What might Malaysians learn from an American who took over a failing textile company more than 50 years ago? Actually, a great deal!
Warren Edward Buffett is NOT the richest man in the world. He is ‘only’ the third richest person on Earth. Here are some salient details:
He lives in Omaha, Nebraska, USA; is considered our planet’s greatest investor; and the Feb 26, 2018’s daily billionaire ranking by Bloomberg (see www.bloomberg.com/billionaires) placed Buffett’s net worth (total assets minus total liabilities) at a gargantuan US$87 billion (RM339 billion).
That wealth quantum at the end of February put Buffett almost US$12 billion ahead of fourth-ranked Facebook’s Mark Zuckerberg and a little over US$5 billion behind second placed Bill Gates. (In case you missed the recent changing of the guard, Earth’s newest RPITW — Richest Person in the World — is Amazon kingpin Jeff Bezos, whose Feb 26, 2018 net worth stood at an astronomical US$125 billion.)
Buffett at 87½ years old is the oldest of the Big 4. He’s also the most venerated because of how he made his wealth over long decades of sticking to a methodology largely (but not exclusively) formed in his youth by his first and greatest investment mentor Benjamin Graham, the Father of Security Analysis.
Everyone interested in investing intelligently should study the writings of Ben Graham. For instance, two of his books with the potential to enrich us over the course of a lifetime of investing are Securities Analysis and The Intelligent Investor.
Buffett was about 19 or 20 years old when he picked up his first copy of Graham’s The Intelligent Investor. It taught him a framework for investing; changed the trajectory of Buffett’s life; and enriched him far beyond what Graham amassed for himself!
STARTING FROM SCRATCH
I first heard the name ‘Warren Buffett’ in the early 1990s. I was then still in my late twenties and enjoying my stint as a business journalist with Malaysian Business magazine. A wise source of business information and an investment mentor of mine who morphed into a longtime friend, Tan Teng Boo of Capital Dynamics fame, mentioned Buffett’s name while patiently explaining the brand value of Coca-Cola to me.
At that time Buffett, through his investment-holding company Berkshire Hathaway, had built up a huge stake in the most successful beverage company in the world.
Buffett had first been exposed to the magical allure of Coke when he was five or six years old. More than half a century later in his 1989 letter to the shareholders of Berkshire Hathaway, released in early 1990, Buffett recounted in his distinctive writing style:
“... it was in 1936 that I started buying Cokes at the rate of six for 25 (cents) each. In this excursion into high-margin retailing, I duly observed the extraordinary consumer attractiveness and commercial possibilities of the product.”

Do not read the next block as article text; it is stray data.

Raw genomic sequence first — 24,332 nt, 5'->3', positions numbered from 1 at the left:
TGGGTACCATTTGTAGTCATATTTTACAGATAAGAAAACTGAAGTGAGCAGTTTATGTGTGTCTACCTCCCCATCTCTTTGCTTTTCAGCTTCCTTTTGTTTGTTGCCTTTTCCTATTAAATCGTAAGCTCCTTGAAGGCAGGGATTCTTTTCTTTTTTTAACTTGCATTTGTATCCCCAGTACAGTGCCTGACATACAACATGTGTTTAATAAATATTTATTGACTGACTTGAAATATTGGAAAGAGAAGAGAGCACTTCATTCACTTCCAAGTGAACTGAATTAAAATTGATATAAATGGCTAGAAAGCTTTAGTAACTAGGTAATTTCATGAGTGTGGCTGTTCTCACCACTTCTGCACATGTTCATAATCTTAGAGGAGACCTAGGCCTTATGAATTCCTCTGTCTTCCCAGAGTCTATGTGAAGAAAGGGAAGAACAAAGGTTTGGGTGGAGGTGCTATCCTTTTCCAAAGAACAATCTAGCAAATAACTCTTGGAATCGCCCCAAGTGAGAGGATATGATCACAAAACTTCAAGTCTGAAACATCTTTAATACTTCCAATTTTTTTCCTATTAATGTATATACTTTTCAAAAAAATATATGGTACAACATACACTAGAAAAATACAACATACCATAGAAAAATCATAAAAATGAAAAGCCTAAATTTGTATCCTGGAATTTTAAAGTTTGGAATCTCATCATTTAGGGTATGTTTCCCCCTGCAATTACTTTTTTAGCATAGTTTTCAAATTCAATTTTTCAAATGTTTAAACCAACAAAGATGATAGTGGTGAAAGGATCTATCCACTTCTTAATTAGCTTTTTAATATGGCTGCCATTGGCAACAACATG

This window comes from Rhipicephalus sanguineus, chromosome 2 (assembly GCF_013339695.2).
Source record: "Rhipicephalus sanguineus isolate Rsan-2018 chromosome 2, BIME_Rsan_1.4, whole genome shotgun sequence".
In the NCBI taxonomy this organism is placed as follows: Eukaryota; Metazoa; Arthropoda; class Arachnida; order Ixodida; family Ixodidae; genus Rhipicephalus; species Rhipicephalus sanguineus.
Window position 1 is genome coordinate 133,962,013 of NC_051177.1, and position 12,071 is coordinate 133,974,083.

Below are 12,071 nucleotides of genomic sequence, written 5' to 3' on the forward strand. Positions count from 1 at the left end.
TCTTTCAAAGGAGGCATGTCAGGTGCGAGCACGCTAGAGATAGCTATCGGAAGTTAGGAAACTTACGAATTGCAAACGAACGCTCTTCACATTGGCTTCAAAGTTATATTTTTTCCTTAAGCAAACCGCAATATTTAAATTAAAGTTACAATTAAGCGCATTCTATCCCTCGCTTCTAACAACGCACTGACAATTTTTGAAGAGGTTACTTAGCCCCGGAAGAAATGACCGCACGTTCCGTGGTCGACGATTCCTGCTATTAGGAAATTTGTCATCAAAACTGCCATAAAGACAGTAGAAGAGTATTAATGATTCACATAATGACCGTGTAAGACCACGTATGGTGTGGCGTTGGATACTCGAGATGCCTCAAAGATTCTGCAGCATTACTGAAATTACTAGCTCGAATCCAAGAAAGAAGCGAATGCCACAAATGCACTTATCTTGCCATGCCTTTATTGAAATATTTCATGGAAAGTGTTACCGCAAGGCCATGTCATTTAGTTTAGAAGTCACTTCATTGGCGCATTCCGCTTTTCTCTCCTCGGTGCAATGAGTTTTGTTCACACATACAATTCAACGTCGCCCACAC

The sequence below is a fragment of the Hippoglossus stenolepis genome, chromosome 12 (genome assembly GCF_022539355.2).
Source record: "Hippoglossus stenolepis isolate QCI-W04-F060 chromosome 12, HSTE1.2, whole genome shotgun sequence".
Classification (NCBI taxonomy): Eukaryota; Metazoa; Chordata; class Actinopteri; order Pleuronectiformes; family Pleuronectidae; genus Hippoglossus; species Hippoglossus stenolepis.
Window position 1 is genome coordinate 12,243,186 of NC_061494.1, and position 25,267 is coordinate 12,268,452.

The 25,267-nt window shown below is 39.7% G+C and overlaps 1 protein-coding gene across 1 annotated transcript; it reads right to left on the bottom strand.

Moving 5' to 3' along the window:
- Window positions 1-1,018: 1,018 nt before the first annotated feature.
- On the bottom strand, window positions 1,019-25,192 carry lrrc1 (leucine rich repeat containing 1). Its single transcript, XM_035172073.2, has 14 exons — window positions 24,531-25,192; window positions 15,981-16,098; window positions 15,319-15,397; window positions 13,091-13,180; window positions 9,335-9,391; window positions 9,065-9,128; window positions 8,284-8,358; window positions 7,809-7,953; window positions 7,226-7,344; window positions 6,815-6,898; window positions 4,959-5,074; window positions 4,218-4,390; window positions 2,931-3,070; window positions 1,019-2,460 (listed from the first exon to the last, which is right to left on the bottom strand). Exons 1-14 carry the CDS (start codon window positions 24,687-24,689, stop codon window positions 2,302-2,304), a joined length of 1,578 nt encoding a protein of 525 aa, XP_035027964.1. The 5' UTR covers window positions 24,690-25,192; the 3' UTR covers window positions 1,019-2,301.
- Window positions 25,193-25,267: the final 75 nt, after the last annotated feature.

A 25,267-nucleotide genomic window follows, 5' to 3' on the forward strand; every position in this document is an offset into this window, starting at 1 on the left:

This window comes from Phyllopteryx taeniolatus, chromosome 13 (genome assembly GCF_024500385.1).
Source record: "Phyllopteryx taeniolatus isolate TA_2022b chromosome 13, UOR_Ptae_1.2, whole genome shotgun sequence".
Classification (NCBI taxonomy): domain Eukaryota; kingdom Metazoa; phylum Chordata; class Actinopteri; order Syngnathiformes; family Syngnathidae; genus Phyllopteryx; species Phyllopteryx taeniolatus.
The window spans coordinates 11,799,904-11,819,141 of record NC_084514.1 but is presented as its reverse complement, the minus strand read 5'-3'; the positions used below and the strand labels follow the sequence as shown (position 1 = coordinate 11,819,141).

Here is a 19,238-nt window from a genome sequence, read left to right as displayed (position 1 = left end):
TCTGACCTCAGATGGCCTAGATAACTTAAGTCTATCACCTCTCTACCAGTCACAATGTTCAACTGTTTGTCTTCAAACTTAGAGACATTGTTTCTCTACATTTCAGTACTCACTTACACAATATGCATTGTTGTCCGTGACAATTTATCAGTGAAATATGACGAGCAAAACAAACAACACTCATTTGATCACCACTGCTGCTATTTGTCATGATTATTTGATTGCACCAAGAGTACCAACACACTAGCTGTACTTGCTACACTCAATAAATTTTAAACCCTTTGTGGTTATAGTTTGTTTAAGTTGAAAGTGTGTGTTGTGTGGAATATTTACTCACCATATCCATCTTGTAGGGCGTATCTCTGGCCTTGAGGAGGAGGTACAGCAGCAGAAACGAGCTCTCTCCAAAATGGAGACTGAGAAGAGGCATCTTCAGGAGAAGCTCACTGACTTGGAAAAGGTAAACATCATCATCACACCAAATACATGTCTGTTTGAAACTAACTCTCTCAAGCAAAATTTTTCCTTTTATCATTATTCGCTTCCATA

He went on: “I continued to note these qualities for the next 52 years as Coke blanketed the world. During this period, however, I carefully avoided buying even a single share (of Coke).”
When he began purchasing those shares 30 years ago, in 1988, he did so in a huge way. In Roger Lowenstein’s 1995 masterpiece Buffett — The Making of an American Capitalist, the author explains that by the spring of 1989:
“... Berkshire has acquired $1.02 billion worth, or 7 per cent of the Coca-Cola Co., at an average price of $10.96 a share.”
Today, Buffett’s Berkshire owns 400 million shares of Coca-Cola or 9.4 per cent of the entire company. In Berkshire’s latest annual report dated Dec 31, 2017, the value of only its Coke stake was more than US$18.3 billion!
Berkshire’s entire portfolio of marketable securities at the end of last year was valued in excess of US$170 billion. Apart from those vast holdings of publicly traded shares, Berkshire sat atop a cash and near-cash (US Treasury Bills) pile of US$116 billion! Berkshire also owns all of, or major controlling stakes in, numerous companies within and outside the US.
In the opening paragraph of Lowenstein’s Buffett, which I remind you was published in 1995, Lowenstein writes:
“In the annals of investing, Warren Buffett stands alone. Starting from scratch, simply by picking stocks and companies for investment, Buffett amassed one of the epochal fortunes of the twentieth century. Over a period of four decades — more than enough to iron out the effects of fortuitous rolls of the dice — Buffett outperformed the stock market, by a stunning margin and without taking undue risks or suffering a single losing year.”
But no one, not even Buffett, can go forever without suffering some annual market losses. I’ll touch on those in next week’s column.
For now, though, please note Buffett first nibbled at Berkshire Hathaway’s shares in 1962. He viewed the beaten down share price of what was then merely a failing textile company as just another stock investment to be milked for profits. But with the help of his friend, a stockbroker named Daniel Cowin, who found him several large blocks of shares for sale, Buffett through his earlier investment vehicle, Buffett Partnership, ended up being the largest shareholder of Berkshire in 1963!
(Join me here next Sunday for my account of how Warren Buffett turned Berkshire Hathaway into both an investment holding company and a global icon of commendable capitalism.)
© 2018 Rajen Devadason